Diversity, equity, and inclusion (DEI) efforts in employment are currently under attack. Since June 29, 2023, when the United States Supreme Court struck down affirmative action efforts in college admissions, there has been a steady stream of reports in the press on challenges to DEI practices in employment, with headlines such as “Corporate Diversity Efforts Become Next DEI Target” and “Conservatives are Suing Law Firms for Diversity Efforts.”
Employers should not be scared off by these headlines. DEI initiatives in employment, if constructed appropriately, should survive legal challenges.
The Supreme Court’s Ruling
In Students for Fair Admissions, Inc. v. President and Fellows of Harvard College, the Supreme Court ruled that race-based admission systems violate Title VI of the Civil Rights Act of 1964 and the 14th Amendment to the Constitution. The Supreme Court faulted Harvard College and the University of North Carolina for considering students’ races in determining whether to offer admission. The Court held that the schools’ asserted interests in the educational benefits of diversity were not sufficiently measurable, and that the policies disadvantaged some racial groups. In addition, the Court criticized the programs because they lacked a “logical end point” that would guide courts in determining when diversity goals had been achieved.
The Subsequent Challenges to Employment Practices
In the wake of this Supreme Court decision, opponents of affirmative action have taken aim at employers’ DEI initiatives. For example, in August 2023, an organization known as American Alliance for Equal Rights (AAFER) sued two large international law firms, alleging that their fellowship programs – which supported minorities, students with disabilities, and students in the LGBTQ community – were unlawful because they were “racially exclusive.” Since the commencement of the lawsuits, both firms have reportedly altered their programs to take a race-neutral approach. Although the cases against these two law firms have been dismissed, AAFER has sent letters to three additional law firms demanding changes to their fellowship requirements.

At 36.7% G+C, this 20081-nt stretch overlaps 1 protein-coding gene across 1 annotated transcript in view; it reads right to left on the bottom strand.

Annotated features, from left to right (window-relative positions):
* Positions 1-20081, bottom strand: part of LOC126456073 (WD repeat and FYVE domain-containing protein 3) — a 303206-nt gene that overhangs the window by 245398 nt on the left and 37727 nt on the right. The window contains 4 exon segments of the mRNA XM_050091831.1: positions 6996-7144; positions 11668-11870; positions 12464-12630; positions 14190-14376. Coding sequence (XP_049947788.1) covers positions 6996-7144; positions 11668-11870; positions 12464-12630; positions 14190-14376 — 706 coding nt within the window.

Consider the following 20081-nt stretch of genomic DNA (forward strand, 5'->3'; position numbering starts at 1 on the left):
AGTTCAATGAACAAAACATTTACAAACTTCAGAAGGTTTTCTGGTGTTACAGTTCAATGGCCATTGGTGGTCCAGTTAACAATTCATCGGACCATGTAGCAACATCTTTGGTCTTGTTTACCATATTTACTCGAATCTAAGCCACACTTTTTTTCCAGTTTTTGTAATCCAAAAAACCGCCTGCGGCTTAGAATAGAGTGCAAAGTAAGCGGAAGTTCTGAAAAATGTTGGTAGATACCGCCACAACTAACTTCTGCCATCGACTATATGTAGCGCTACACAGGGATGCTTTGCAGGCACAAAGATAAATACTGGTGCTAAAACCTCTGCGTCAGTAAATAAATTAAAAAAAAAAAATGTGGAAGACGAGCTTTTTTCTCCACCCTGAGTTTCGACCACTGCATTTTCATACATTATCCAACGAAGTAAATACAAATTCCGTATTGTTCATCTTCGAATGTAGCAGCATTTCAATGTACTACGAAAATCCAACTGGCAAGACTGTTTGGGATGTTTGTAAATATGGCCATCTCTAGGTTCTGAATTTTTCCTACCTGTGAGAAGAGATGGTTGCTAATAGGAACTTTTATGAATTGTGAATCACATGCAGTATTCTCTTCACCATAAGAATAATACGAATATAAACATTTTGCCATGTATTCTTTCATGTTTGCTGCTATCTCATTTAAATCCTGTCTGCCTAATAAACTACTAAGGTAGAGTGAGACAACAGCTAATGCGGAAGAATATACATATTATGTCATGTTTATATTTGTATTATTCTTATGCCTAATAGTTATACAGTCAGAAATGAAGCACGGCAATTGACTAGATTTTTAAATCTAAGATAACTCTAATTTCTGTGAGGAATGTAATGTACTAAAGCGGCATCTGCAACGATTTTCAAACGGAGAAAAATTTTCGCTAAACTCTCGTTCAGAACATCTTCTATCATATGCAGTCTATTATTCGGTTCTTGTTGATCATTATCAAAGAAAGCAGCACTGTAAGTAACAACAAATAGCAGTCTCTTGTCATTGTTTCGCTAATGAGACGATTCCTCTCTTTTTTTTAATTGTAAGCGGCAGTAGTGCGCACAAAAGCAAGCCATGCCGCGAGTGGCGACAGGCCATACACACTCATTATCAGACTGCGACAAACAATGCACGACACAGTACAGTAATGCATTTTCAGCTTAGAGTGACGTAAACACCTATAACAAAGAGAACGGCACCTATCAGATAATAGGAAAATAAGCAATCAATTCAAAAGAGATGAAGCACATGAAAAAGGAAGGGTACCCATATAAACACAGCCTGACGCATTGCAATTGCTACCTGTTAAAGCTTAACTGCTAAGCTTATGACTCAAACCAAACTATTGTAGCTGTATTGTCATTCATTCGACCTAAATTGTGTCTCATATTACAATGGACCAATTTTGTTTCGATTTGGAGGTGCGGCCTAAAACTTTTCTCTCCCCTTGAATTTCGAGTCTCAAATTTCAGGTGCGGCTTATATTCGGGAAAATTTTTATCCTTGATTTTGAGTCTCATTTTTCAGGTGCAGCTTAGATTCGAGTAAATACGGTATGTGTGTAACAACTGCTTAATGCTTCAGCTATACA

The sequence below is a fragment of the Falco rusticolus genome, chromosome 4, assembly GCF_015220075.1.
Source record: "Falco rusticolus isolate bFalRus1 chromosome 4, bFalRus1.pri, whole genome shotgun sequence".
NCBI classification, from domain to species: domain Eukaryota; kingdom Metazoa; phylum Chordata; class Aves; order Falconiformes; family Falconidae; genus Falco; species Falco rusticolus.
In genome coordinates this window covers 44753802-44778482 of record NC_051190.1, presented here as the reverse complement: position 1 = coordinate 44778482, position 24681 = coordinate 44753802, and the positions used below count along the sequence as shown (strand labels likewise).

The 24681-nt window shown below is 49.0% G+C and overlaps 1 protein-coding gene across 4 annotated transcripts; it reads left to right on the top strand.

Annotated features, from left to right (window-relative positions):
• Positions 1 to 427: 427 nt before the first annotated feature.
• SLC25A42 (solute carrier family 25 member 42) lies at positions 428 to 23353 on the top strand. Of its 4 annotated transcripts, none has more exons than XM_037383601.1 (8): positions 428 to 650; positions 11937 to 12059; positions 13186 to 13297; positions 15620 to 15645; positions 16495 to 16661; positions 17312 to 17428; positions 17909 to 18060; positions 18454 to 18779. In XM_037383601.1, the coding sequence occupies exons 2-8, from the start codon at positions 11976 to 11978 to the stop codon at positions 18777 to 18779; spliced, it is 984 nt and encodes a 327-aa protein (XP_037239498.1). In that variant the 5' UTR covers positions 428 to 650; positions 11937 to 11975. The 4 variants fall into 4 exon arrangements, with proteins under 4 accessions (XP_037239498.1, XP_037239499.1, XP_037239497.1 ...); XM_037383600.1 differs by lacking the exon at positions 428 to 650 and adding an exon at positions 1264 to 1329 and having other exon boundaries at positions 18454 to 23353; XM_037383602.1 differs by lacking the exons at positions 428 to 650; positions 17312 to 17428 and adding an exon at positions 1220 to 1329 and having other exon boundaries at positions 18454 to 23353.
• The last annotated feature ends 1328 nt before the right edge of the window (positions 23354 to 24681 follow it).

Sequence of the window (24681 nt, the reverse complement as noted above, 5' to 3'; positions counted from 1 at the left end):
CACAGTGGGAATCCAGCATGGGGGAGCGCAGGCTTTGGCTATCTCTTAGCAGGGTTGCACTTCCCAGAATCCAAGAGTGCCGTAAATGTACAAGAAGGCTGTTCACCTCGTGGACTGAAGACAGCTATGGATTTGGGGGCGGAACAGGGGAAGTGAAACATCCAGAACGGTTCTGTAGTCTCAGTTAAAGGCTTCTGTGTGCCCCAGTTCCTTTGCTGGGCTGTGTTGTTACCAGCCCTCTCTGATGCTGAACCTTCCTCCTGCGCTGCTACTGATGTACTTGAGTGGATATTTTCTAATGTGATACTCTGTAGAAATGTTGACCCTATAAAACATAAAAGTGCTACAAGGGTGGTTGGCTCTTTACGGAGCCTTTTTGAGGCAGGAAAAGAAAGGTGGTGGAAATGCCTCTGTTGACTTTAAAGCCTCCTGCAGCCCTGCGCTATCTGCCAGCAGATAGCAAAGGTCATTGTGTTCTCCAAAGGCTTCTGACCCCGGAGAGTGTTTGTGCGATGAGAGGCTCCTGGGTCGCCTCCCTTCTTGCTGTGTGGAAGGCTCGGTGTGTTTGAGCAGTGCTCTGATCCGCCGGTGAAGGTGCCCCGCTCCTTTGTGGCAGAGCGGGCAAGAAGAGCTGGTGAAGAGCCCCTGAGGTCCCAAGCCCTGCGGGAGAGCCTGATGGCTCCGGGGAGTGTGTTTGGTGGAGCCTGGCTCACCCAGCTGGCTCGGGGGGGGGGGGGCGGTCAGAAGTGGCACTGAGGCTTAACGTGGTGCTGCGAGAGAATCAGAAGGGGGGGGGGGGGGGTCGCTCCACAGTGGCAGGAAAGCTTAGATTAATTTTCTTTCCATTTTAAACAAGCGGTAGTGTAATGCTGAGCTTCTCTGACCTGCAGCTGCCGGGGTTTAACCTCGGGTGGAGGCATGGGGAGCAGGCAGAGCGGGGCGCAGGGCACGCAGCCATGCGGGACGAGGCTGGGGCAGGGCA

What This Means for DEI Initiatives in Employment
Employers are understandably concerned about the implications of these legal developments for the workplace, and especially for employers’ efforts to increase diversity and inclusion. While the decision unquestionably has major implications for college and university admissions, by and large the law of the workplace has not changed. As evidenced by cases filed in recent months, some employer programs will need to be modified to avoid legal challenge, but most of the common employer practices to increase diversity and inclusion have been, and remain, legally sound and defensible.
As a starting point, it is important to note that numerous federal and state anti-discrimination laws have always forbidden employers from “discriminating” against or for individuals on account of race, color, sex, religion, and national origin and other protected characteristics. Under these anti-discrimination laws, employers are not (and have not been) allowed to “put their thumb on the scale” for race. That means employers may not favor one individual over another on account of either individual’s race, even if the employer believes it is for a socially desirable purpose.
This is true even in the context of affirmative action programs. Employers may take affirmative action to expand the pool of applicants and to identify barriers to hiring – they may not, however, make individual hiring decisions based on protected class status. Accordingly, for employers who have followed the legal requirements, the Supreme Court’s ruling should have no effect. The ruling does not invalidate, nor should it deter, employers’ attempts to diversify their workforces through means that have always been and remain legally permissible.
With this as background, what is an employer to do to maintain or create legally compliant DEI initiatives?
Employer sponsorship and mentorship programs that are intended to target members of a protected class pose a foreseeable risk to employers and should eliminate any criteria that expresses a preference based on protected class. Employers with hiring and benchmark goals should make sure that these are not quotas, which are illegal, and also that hiring decisions are based on qualifications and not protected characteristics. Without these guardrails, employers are at risk for reverse discrimination claims, where a white applicant or employee alleges that a minority applicant or employee received an unfair advantage.
Many employers have come to realize that their overall success is tied to the strength and diversity of their workforce. Although the anti-affirmative action forces have created challenges for employers, the Supreme Court’s decision should not deter employers from continuing their efforts to promote a more inclusive environment. However, employers will need to become more vigilant in designing their policies to steer clear of potential liability while still promoting a more inclusive environment.
For questions about how your business may be impacted by these recent developments, please reach out to Kenneth Prince (email@example.com), Daniel S. Tarlow (firstname.lastname@example.org), Laurie F. Rubin (email@example.com), or other members of Prince Lobel’s Employment Law Practice Group.